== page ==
Battling England fall just short
England slipped to an heroic 30-22 defeat against world champions New Zealand in an epic conclusion to the QBE Internationals at Twickenham.
The All Blacks, self-styled as "most dominant team in the history of the world", were challenged until the final whistle by opposition that entered a breathless Test as 1/10 underdogs.
In a display of grit and courage, England fought back from a 17-3 deficit as tries from Julian Savea and Kieran Read threatened to put the game beyond their reach inside the first quarter.
But a scrappy try from Joe Launchbury and the kicking of Owen Farrell, who landed five penalties and a conversion, established a 22-20 lead against all odds as the final 20 minutes beckoned.
England were outstanding, producing their best rugby of the autumn by some margin as they tore into the All Blacks with a display of indomitable spirit.
But when offered a sniff of the line, New Zealand plundered the decisive try through man of the match Savea with 17 minutes left and remained on top until the end.
England's line-out functioned beautifully and provided the launch pad for a fightback founded on the grunt of their magnificent pack, who ground the feared All Blacks into submission for 30 minutes.
A seventh successive victory at Twickenham may have eluded them, but head coach Stuart Lancaster will have taken enormous satisfaction from a display that suggests they are a genuine threat to New Zealand's crown at the 2015 World Cup.
The All Blacks avenged their record 38-21 defeat in the same fixture last autumn and completed their 13th successive win this year, but it was their greatest test of the season.
Dan Carter joined the ranks of rugby's Test centurions, but his afternoon lasted just 26 minutes until injury ended his involvement.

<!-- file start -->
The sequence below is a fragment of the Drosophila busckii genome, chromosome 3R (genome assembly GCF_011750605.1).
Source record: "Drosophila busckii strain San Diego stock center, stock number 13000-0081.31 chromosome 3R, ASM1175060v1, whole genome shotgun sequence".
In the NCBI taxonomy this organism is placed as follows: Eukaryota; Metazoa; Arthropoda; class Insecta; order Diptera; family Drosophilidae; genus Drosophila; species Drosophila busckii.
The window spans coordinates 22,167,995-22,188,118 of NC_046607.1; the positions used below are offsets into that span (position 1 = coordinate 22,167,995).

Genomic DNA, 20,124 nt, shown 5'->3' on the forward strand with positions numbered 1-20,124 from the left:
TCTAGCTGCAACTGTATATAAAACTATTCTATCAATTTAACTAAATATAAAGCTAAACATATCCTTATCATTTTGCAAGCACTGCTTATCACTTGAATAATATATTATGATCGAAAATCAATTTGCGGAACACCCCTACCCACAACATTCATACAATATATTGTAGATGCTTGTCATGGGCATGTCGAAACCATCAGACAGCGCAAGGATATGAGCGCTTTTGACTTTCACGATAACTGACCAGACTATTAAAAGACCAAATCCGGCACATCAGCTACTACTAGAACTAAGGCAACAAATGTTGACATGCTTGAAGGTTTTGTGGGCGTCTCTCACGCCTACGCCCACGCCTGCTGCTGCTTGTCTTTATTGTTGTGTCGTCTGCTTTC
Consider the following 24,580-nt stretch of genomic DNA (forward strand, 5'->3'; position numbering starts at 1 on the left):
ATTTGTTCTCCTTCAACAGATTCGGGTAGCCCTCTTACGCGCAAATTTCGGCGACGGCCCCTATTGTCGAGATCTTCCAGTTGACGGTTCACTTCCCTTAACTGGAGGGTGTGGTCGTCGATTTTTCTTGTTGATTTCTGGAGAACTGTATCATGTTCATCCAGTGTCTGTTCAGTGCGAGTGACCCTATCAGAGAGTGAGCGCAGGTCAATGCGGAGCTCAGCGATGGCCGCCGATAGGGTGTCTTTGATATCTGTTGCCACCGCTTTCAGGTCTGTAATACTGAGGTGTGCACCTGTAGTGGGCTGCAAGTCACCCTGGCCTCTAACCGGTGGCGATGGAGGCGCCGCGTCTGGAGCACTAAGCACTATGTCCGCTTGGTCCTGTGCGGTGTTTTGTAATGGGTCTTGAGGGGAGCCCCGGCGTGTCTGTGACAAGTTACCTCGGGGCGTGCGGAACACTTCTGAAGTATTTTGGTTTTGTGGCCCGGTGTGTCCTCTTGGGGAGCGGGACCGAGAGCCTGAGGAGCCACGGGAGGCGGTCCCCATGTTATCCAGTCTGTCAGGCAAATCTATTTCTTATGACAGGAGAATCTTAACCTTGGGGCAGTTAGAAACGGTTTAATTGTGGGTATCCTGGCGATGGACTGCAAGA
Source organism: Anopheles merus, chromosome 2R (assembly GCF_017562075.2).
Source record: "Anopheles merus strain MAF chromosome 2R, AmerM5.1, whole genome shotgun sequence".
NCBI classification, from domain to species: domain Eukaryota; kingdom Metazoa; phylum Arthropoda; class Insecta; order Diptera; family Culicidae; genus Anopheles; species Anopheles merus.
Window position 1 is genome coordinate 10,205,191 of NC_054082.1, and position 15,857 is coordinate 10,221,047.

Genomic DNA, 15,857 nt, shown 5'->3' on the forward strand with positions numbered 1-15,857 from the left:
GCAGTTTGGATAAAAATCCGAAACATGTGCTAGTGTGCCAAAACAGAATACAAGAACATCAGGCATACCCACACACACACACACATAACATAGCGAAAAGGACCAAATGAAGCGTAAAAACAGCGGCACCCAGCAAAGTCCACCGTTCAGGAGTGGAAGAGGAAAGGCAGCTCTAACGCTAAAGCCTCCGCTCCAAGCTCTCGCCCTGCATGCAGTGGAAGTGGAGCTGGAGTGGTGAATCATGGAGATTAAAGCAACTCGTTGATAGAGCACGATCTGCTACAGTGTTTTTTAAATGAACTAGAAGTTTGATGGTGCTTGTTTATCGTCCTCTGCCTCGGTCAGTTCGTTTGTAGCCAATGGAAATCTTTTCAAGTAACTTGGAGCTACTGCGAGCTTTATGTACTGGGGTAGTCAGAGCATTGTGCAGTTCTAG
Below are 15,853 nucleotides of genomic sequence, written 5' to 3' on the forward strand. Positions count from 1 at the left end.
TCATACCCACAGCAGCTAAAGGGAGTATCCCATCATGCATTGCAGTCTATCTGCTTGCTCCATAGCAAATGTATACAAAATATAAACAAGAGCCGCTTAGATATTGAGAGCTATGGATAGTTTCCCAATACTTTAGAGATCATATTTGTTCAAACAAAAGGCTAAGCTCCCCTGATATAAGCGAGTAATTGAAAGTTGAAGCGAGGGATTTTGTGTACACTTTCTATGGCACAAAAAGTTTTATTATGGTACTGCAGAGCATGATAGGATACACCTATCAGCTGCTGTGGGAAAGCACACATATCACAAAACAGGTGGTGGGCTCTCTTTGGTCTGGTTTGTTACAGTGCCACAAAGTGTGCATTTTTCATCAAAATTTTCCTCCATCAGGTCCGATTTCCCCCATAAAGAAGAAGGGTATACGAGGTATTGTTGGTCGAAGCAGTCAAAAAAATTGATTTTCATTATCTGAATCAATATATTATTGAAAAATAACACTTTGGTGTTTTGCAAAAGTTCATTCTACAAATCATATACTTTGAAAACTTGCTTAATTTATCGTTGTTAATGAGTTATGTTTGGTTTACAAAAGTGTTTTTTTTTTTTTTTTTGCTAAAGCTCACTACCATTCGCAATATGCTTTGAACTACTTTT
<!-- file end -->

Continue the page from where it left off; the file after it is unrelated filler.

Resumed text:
The fifth All Black to reach 100 caps contributed a penalty and two conversions before making way for Aaron Cruden.
The Haka was inaudible in the stands as Twickenham broke into a rendition of 'Swing Low', but home fans were stunned into silence when England's line was breached after just 105 seconds.
New Zealand broke down the left wing through Read and some naive defending saw the number eight suck in Chris Ashton, Tom Wood and Billy Vunipola.
Somehow Read slipped a pass out to the lurking Savea and the wing had the simplest of run-ins with Carter converting.
A penalty from Farrell briefly pierced the All Blacks' dominance, but producing turnover ball at their own scrum quickly brought them crashing back to earth.
Ben Foden thought he had scored a try after intercepting and running two thirds of the pitch, but referee Craig Joubert had spotted offside. To rub salt into Foden's wound, Carter kicked the penalty.
By the 18th minute New Zealand had surged 17-3 ahead with their second try started when lock Brodie Retallick sent prop Owen Franks racing through a gap.
The ball was recycled quickly and fed right where Foden was outnumbered and Read easily loped over. Carter added the conversion.
Finally England exerted some pressure, declining a shot at goal and kicking for touch to enable their forwards to pound away at the All Blacks' line.
They appeared to have mauled their way over, but video referee Gareth Simmonds controversially refused to award the try.
The score arrived moments later, however, when the ball squirted out of a five-metre scrum, touched the boots of Chris Robshaw and Wood before falling to Launchbury who gathered it up and fell over the line.
Farrell converted and then exchanged penalties with Cruden, reducing the deficit to 20-13 and with the added benefit of Read being sent to the sin-bin for entering a breakdown from the side.
The pendulum had swung in the final 10 minutes of the first half, England's resurgence founded on their dominant pack and Joubert's willingness to penalise the All Blacks at the breakdown.
And the shift in power continued after the interval as England produced their best passage of play with their backs also involved, only for Ashton to kick the ball away.
The action was captivating as New Zealand counter-attacked, missed a penalty and then allowed increasingly influential Billy Twelvetrees to burst through their ranks.
When Ashton was illegally blocked by Wyatt Crockett as he chased his own kick, England won a penalty landed by Farrell.
Rattled New Zealand continued to be penalised at the breakdown when they conceded again, they slipped behind for the first time in the match as Farrell hit the target.
The lead lasted just four minutes, however, as the All Blacks produced a stunning response in the face of some ferocious home defence.
Desperate scrambling defence kept New Zealand out in the left corner, but a brilliant offload from Ma'a Nonu gave Savea a sniff of the line and he pounced with Cruden converting.
A penalty from Cruden put the All Blacks eight points ahead and finally England's resistance had been broken.